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Air Source Heat Pump Installation – A step by step guide from start to finish

Air Source Heat Pump Installation – A step by step guide from start to finish

We often get asked for a walk through of the steps to installing an Air Source Heat Pump on someone’s home. So we decided to put together this guide to the process from start to finish. Everyone’s home is different; however, the process remains similar for every installation.

Step 1 – Find out if an Air Source Heat Pump is Right for you.

The very first step in the process of installing an air source heat pump is to find out if installing an air source heat pump is right for you. To do this we need to establish a few things:

1. Is your property suitable for an air source heat pump?

2. Will an air source heat pump save you money?

3. Is your property suitable for RHI funding?

4. Can an air source heat pump adequately heat your property?

The best way to start answering these questions is to do a full energy assessment of your property by conducting an EPC assessment. EPC stands for Energy Performance Certificate.

An EPC contains:

· information about a property’s energy use and typical energy costs

· recommendations about how to reduce energy use and save money

An EPC gives a property an energy efficiency rating from A (most efficient) to G (least efficient) and is valid for 10 years. The EPC will highlight the properties energy usage which is useful for estimating RHI (renewable heat incentive) payments and also the running costs of an air source heat pump for your property. Later in the process an EPC will be required as part of your RHI application (so it’s worth investing in this assessment first.)

Once an EPC has been completed your installer will be able to provide running cost comparisons, RHI estimates, payback estimates, estimated heat pump size required and also a ball park installation costs.

The EPC may recommend additional insulation measures, which are always best to implement prior to installing an Air Source Heat Pump as this will lower the size of the heat pump required, the cost of equipment and also the cost of heating your home.

Step 2 – Survey

Once we have established that a heat pump is the right solution for your property, that it will save you money and be capable of efficiently heating your home the next step is for your installer to conduct a full survey of your property. In this survey the installer will be looking in depth at room sizes, windows, insulation levels, existing radiator sizes, space required for the outdoor unit, cylinder cupboard space, pipe routes, enough power in the house to run an air source heat pump.

After this survey the installer will produce full MIS3005 calculations. This is an industry standard and is required for MCS sign off. An MCS certificate will be required as part of your RHI funding application.

Step 3 – Quotation and Sizing Report

After the initial survey the installer will contact you and issue you with a detailed heat loss report. This will provide the exact size of ASHP required to heat your house, the sizes of radiators you need to adequately heat each room, hot water cylinder sizing, running cost estimates, hot water calculations as well as a detailed quotation explaining exactly what you will be getting with your installation.

The installer should thoroughly explain the report so that you completely understand it and the equipment that will be required.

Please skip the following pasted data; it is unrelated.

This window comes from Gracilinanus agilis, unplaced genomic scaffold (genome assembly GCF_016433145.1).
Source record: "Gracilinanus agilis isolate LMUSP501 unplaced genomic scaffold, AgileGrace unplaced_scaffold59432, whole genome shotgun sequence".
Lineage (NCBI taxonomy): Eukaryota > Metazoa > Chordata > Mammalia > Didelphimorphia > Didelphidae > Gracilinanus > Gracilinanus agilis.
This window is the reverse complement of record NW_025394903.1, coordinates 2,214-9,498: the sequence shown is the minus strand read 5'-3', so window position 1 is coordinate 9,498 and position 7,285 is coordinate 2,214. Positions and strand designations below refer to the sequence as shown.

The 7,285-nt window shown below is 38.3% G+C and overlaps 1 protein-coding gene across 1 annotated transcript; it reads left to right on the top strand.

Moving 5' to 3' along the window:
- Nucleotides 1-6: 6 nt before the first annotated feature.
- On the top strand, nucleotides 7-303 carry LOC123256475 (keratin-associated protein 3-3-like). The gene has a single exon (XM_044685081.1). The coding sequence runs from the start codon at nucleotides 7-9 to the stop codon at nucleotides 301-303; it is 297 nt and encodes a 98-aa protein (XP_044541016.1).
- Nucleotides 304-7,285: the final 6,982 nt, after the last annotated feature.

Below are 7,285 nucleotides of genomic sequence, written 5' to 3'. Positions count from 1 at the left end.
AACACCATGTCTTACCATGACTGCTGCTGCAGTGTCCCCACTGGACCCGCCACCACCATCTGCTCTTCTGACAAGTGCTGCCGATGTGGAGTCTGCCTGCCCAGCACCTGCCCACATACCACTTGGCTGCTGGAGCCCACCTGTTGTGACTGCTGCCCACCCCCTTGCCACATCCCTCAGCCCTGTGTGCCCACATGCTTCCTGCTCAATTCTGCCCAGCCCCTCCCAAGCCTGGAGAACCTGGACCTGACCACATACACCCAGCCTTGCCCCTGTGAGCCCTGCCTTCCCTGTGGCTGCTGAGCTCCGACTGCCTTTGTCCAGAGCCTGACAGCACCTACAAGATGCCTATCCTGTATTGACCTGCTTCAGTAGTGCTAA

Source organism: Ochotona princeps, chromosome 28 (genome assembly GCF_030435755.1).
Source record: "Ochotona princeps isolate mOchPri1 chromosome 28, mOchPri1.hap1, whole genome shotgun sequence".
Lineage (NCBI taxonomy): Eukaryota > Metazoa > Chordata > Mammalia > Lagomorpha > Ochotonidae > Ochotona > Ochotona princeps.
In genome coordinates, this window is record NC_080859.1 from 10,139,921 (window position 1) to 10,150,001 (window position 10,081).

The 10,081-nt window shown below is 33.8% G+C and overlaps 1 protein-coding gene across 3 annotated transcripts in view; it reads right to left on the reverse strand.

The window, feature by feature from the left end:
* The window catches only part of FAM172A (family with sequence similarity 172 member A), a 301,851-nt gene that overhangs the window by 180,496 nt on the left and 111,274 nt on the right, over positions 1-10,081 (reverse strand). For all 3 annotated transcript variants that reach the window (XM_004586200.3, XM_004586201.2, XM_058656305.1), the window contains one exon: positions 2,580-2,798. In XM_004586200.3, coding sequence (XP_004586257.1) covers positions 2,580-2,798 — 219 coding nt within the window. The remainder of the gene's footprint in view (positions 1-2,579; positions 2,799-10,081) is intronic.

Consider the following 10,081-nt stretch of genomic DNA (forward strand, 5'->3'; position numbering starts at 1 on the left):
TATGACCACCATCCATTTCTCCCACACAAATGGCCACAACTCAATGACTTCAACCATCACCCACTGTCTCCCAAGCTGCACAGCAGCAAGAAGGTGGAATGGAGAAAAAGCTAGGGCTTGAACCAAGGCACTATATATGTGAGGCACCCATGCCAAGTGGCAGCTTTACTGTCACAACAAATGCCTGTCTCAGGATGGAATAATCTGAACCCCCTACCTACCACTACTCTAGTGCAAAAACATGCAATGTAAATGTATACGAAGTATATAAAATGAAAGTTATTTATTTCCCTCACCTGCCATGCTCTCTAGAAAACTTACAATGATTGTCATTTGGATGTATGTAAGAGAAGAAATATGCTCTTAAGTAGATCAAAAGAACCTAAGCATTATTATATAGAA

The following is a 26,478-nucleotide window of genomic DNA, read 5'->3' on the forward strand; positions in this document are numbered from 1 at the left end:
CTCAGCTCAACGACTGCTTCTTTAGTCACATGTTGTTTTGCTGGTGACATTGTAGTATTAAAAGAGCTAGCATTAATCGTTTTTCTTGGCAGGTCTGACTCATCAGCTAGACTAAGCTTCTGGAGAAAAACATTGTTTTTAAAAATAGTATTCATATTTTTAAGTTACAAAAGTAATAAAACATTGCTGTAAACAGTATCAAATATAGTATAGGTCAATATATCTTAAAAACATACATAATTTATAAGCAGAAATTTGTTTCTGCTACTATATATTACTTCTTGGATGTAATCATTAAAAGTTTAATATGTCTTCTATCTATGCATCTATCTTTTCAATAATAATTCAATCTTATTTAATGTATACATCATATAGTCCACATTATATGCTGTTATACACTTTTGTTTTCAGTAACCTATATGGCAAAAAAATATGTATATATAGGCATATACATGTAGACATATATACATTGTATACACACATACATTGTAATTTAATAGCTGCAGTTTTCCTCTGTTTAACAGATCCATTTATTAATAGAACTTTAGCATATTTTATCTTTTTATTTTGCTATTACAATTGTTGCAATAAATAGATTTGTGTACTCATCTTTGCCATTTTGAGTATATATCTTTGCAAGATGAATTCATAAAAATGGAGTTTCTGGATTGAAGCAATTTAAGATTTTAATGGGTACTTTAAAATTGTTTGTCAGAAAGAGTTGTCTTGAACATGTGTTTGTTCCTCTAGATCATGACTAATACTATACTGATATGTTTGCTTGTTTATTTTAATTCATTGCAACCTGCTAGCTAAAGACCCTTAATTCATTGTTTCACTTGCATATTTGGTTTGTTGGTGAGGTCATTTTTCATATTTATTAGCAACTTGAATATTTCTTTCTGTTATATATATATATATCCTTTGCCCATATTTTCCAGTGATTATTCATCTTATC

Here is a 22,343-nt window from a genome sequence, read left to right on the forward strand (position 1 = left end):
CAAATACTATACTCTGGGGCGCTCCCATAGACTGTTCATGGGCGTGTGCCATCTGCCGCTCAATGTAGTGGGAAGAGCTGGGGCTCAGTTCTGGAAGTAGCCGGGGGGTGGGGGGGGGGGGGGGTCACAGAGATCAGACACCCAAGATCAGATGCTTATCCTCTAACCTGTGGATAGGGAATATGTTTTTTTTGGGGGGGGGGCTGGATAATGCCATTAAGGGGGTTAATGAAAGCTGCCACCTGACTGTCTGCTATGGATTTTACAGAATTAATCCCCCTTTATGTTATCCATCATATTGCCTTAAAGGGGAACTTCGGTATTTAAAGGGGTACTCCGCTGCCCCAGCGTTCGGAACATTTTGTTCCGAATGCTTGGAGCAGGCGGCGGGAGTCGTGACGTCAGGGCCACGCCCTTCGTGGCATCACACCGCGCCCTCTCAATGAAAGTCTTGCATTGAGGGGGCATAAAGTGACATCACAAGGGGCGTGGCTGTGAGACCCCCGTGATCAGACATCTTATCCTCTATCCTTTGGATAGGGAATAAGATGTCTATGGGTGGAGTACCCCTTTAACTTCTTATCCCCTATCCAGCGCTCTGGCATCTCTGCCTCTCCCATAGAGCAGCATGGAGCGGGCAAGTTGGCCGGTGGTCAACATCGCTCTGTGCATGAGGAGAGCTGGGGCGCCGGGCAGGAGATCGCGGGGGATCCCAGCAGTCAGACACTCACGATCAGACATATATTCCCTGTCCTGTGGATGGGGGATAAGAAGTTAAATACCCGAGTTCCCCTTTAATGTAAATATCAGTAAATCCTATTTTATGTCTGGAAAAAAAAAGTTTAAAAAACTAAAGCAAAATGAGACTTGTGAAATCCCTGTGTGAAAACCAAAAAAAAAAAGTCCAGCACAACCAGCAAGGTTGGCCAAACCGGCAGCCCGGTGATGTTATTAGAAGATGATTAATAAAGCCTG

Step 4 – Deposit and booking of installation

Once you are happy with your quotation its time to book your installation in with the installer and depending on the installer pay a deposit. If your installer is registered with the Renewable Energy Consumer Code (RECC) then this deposit can be protected in a certified deposit protection scheme to protect both you and the installer.

Step 5 – Installation

A typical air source heat pump installation on an average 3-4-bedroom house can take anything from 3-5 days (depending on the existing heating system.) The installation can be split into two general areas – the ASHP itself and the heating system and hot water cylinders inside the house:


Firstly, a base will be prepared for the ASHP with adequate drain off around it (ASHP’s produce condensation when operating.) Next an electrician will install a power supply with rotary isolator to where your ASHP will be located. Finally, your installer will run primary flow and return pipework into your house.

Inside the house

The installer will then begin by decommissioning and flushing the existing heating system to remove any debris that can affect the operation of the ASHP. Next step will be to replace or install the new radiator or under floor heating system. Typically, this will take around 1 hour per radiator as a rough guide. The next step will be to decommission your existing hot water cylinder and replace with the new ASHP compatible hot water cylinder.

Once the complete system is installed it will then be dosed with glycol to prevent the primary flow and return pipes from freezing in the winter if the ASHP unit is not running.

Step 6 – Commissioning

The installer will then spend some time commissioning the system to make sure it is not only running efficiently, but also providing the right amount of hot water and space heating for you and your family. They will spend time with explaining how to best operate the system and make sure you fully understand it.

Step 7 – MCS Certificate and RHI Application

Once the system is up and running your installer will issue an MCS certificate which is then used in the application for RHI. It is a straightforward process to apply, however most installers will provide you with some assistance in applying for the funding.

Step 8 – Relax

Relax, sit back, enjoy your warm home and wait for the RHI payments to come in every quarter for the next 7 years.

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